Arizona Sports Betting Tailor-Made For Pro Sports 

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Major League Soccer was on State Rep. Jeff Weninger’s mind when the sponsor of Arizona’s new sports betting law wrote professional sports teams into the legislation. Now — with 10 licenses and multiple betting partners soon at hand for pro sports teams and other select facilities and promoters — the MLS is taking notice. 

MLS Commissioner Don Garber reiterated at a news conference on April 12 (which was, ironically, the same day that Arizona sports betting passed the state legislature) that the MLS is looking at putting an expansion team in Phoenix — a city that has been on the MLS shortlist for years

Garber’s announcement came just days before the Phoenix Rising FC opened its 2021 USL Championship regular season at a new stadium at Gila River Indian Community’s Wild Horse Pass. The 10,000-seat venue offers improved VIP suites and additional training fields that weren’t found at the team’s former stadium, Casino Arizona Field. 

It all seems to be part of a long-range plan for Weninger, who told Gaming Today this afternoon that legislation — which he and Arizona Sen. TJ Shope worked together to pass in the 2021 legislative session — will maximize sports betting to draw pro teams, tourneys, and conferences to the Grand Canyon State. 

Sports Betting And Beyond

Weninger said it’s the “ancillary effects” of the legislation — including a possible MLS expansion into Arizona — that he’s really excited about. 

“Do we get an MLS team, because an MLS team now … All of the sudden it’s not just ‘hey, do you want to go play in beautiful Arizona? Yeah, it’s a little hot.’ It’s like, ‘hey, yeah, you move a team here, you’ve got a good chance at getting a sports betting license,’” the Chandler lawmaker told Gaming Today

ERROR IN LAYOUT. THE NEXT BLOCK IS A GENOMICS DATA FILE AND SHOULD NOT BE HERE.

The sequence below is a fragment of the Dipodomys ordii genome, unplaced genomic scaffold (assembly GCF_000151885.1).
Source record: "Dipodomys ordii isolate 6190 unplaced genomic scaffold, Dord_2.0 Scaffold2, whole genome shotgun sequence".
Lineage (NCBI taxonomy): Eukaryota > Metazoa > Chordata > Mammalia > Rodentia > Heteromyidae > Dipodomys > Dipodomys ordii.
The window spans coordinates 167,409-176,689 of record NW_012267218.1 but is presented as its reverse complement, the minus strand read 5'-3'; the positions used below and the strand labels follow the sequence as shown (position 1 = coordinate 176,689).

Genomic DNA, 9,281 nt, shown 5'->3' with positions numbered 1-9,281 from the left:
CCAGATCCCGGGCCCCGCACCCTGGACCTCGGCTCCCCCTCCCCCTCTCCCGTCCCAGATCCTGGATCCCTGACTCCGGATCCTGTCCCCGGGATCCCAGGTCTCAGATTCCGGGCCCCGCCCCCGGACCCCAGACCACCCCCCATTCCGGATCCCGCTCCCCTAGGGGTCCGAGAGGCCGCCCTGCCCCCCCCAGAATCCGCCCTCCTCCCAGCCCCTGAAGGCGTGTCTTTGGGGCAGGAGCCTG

Fans in Arizona will be able to bet on sports with their phones statewide and on-site at a licensed facility, whether it be at an MLB stadium, NBA arena, or some other league, including a (possible) future MLS stadium. PGA and NASCAR facilities or promoters will also be able to apply for a license, with 10 commercial licenses available — each allowing partnerships with multiple sportsbooks, pending any private exclusivity agreements. 

Pro sports teams in Arizona are taking notice of the legislation: partnerships have already been announced between the Diamondbacks and Caesar’s, and between the Phoenix Suns and FanDuel, in anticipation of licensing later in 2021.

DraftKings has also signed on, announcing that it will be operating a year-round sportsbook at the PGA Tour’s Waste Management Phoenix Open course in Scottsdale. More announcements are expected soon. 

Ten licenses will also go to Arizona’s tribes, which will be able to partner with sportsbooks to offer in-person and mobile betting tethered to their casinos. “By virtue of having a retail license at the casinos, an extension of that is online sports betting,” says Weninger. 

The bill itself includes in the definition of “event wagering operator” an Arizona Indian tribe or designee “licensed to operate only mobile event wagering outside the boundaries of its Indian lands and throughout this state if it has signed the most recent tribal-state gaming compact and any applicable appendices or amendments.” 

Next Steps

Arizona’s sports betting legislation will take effect as soon as a tribal gaming compact tied to the legislation is cleared in Washington, D.C. That could happen by late June or early July, Weninger hopes. The next step would be licensing by the Arizona Department of Gaming. 

Weninger is hopeful that sports betting will be live in Arizona by NFL kick-off in early September. 

“I hope to be, if not the first, one of the first people to put down a future bet on the Arizona Cardinals come early September. Maybe I’ll go around to each lodge and put down a different future bet on each team. But I’m excited to get it going,” he said.

Arizona sports betting under the 2021 legislation is projected to bring about $15 million to $16 million in state revenue into Arizona in the first year or so, if not more. Weninger said he thinks that amount could reach $100 million by the second or third year. 

About the Author

Rebecca Hanchett

Rebecca Hanchett is a political writer based in Kentucky's Bluegrass region who covers legislative developments at Gaming Today. She worked as a public affairs specialist for 23 years at the Kentucky State Capitol. A University of Kentucky grad, she has been known to watch UK basketball from time to time.

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